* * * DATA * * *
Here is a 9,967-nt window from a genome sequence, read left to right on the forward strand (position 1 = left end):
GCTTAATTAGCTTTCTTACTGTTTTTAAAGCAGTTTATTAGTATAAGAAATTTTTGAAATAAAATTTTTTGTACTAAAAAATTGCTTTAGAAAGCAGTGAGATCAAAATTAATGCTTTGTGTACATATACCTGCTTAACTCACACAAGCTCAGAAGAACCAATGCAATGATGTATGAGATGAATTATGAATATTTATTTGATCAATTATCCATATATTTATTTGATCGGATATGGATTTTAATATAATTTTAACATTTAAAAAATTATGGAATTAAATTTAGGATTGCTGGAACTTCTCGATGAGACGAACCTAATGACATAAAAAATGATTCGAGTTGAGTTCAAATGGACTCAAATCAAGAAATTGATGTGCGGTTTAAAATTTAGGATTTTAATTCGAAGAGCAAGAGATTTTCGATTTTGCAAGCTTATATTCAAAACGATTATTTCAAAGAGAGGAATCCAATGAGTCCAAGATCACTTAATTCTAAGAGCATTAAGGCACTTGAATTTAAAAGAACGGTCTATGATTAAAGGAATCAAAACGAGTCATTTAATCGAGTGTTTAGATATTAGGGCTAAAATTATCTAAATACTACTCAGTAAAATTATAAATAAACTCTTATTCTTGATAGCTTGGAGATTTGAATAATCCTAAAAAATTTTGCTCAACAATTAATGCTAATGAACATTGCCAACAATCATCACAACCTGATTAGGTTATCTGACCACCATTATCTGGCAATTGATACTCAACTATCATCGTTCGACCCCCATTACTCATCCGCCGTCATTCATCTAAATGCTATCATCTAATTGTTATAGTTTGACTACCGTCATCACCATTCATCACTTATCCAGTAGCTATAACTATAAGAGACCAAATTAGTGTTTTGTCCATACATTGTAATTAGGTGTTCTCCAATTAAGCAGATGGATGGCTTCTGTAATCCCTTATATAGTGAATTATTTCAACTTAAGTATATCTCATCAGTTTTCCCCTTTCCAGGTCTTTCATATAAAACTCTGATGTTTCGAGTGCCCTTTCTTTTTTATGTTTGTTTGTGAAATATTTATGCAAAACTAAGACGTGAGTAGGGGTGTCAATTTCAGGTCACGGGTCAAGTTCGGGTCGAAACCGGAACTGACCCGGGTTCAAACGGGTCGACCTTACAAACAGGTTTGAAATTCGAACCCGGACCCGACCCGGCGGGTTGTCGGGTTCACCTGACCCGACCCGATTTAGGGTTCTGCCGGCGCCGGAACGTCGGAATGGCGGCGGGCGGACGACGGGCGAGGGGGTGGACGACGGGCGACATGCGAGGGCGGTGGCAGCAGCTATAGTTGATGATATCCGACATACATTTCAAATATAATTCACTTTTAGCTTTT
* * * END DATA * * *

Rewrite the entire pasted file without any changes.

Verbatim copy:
Here is a 9,967-nt window from a genome sequence, read left to right on the forward strand (position 1 = left end):
GCTTAATTAGCTTTCTTACTGTTTTTAAAGCAGTTTATTAGTATAAGAAATTTTTGAAATAAAATTTTTTGTACTAAAAAATTGCTTTAGAAAGCAGTGAGATCAAAATTAATGCTTTGTGTACATATACCTGCTTAACTCACACAAGCTCAGAAGAACCAATGCAATGATGTATGAGATGAATTATGAATATTTATTTGATCAATTATCCATATATTTATTTGATCGGATATGGATTTTAATATAATTTTAACATTTAAAAAATTATGGAATTAAATTTAGGATTGCTGGAACTTCTCGATGAGACGAACCTAATGACATAAAAAATGATTCGAGTTGAGTTCAAATGGACTCAAATCAAGAAATTGATGTGCGGTTTAAAATTTAGGATTTTAATTCGAAGAGCAAGAGATTTTCGATTTTGCAAGCTTATATTCAAAACGATTATTTCAAAGAGAGGAATCCAATGAGTCCAAGATCACTTAATTCTAAGAGCATTAAGGCACTTGAATTTAAAAGAACGGTCTATGATTAAAGGAATCAAAACGAGTCATTTAATCGAGTGTTTAGATATTAGGGCTAAAATTATCTAAATACTACTCAGTAAAATTATAAATAAACTCTTATTCTTGATAGCTTGGAGATTTGAATAATCCTAAAAAATTTTGCTCAACAATTAATGCTAATGAACATTGCCAACAATCATCACAACCTGATTAGGTTATCTGACCACCATTATCTGGCAATTGATACTCAACTATCATCGTTCGACCCCCATTACTCATCCGCCGTCATTCATCTAAATGCTATCATCTAATTGTTATAGTTTGACTACCGTCATCACCATTCATCACTTATCCAGTAGCTATAACTATAAGAGACCAAATTAGTGTTTTGTCCATACATTGTAATTAGGTGTTCTCCAATTAAGCAGATGGATGGCTTCTGTAATCCCTTATATAGTGAATTATTTCAACTTAAGTATATCTCATCAGTTTTCCCCTTTCCAGGTCTTTCATATAAAACTCTGATGTTTCGAGTGCCCTTTCTTTTTTATGTTTGTTTGTGAAATATTTATGCAAAACTAAGACGTGAGTAGGGGTGTCAATTTCAGGTCACGGGTCAAGTTCGGGTCGAAACCGGAACTGACCCGGGTTCAAACGGGTCGACCTTACAAACAGGTTTGAAATTCGAACCCGGACCCGACCCGGCGGGTTGTCGGGTTCACCTGACCCGACCCGATTTAGGGTTCTGCCGGCGCCGGAACGTCGGAATGGCGGCGGGCGGACGACGGGCGAGGGGGTGGACGACGGGCGACATGCGAGGGCGGTGGCAGCAGCTATAGTTGATGATATCCGACATACATTTCAAATATAATTCACTTTTAGCTTTT